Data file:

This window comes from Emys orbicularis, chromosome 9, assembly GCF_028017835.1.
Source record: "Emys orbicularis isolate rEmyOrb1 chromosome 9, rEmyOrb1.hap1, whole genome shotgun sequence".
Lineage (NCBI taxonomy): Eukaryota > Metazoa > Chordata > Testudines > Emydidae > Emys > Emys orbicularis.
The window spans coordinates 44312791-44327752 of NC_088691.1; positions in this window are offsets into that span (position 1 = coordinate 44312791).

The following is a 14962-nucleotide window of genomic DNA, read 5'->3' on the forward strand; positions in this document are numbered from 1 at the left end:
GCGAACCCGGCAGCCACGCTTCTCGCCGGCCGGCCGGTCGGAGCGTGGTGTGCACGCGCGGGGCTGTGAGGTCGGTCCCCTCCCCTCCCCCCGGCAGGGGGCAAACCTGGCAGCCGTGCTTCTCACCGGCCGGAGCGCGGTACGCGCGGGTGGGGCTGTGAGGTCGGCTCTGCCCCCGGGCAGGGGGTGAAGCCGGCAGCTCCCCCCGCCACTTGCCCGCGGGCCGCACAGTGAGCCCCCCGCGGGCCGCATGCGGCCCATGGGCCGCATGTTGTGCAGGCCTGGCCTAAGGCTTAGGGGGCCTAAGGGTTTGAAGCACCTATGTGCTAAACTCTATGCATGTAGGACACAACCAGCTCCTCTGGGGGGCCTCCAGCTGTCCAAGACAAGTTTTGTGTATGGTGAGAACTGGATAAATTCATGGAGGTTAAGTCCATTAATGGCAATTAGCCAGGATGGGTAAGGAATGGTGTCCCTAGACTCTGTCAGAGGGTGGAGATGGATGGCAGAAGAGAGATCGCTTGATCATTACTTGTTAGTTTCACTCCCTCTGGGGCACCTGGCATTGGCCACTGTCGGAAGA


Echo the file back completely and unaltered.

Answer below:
This window comes from Emys orbicularis, chromosome 9, assembly GCF_028017835.1.
Source record: "Emys orbicularis isolate rEmyOrb1 chromosome 9, rEmyOrb1.hap1, whole genome shotgun sequence".
Lineage (NCBI taxonomy): Eukaryota > Metazoa > Chordata > Testudines > Emydidae > Emys > Emys orbicularis.
The window spans coordinates 44312791-44327752 of NC_088691.1; positions in this window are offsets into that span (position 1 = coordinate 44312791).

The following is a 14962-nucleotide window of genomic DNA, read 5'->3' on the forward strand; positions in this document are numbered from 1 at the left end:
GCGAACCCGGCAGCCACGCTTCTCGCCGGCCGGCCGGTCGGAGCGTGGTGTGCACGCGCGGGGCTGTGAGGTCGGTCCCCTCCCCTCCCCCCGGCAGGGGGCAAACCTGGCAGCCGTGCTTCTCACCGGCCGGAGCGCGGTACGCGCGGGTGGGGCTGTGAGGTCGGCTCTGCCCCCGGGCAGGGGGTGAAGCCGGCAGCTCCCCCCGCCACTTGCCCGCGGGCCGCACAGTGAGCCCCCCGCGGGCCGCATGCGGCCCATGGGCCGCATGTTGTGCAGGCCTGGCCTAAGGCTTAGGGGGCCTAAGGGTTTGAAGCACCTATGTGCTAAACTCTATGCATGTAGGACACAACCAGCTCCTCTGGGGGGCCTCCAGCTGTCCAAGACAAGTTTTGTGTATGGTGAGAACTGGATAAATTCATGGAGGTTAAGTCCATTAATGGCAATTAGCCAGGATGGGTAAGGAATGGTGTCCCTAGACTCTGTCAGAGGGTGGAGATGGATGGCAGAAGAGAGATCGCTTGATCATTACTTGTTAGTTTCACTCCCTCTGGGGCACCTGGCATTGGCCACTGTCGGAAGA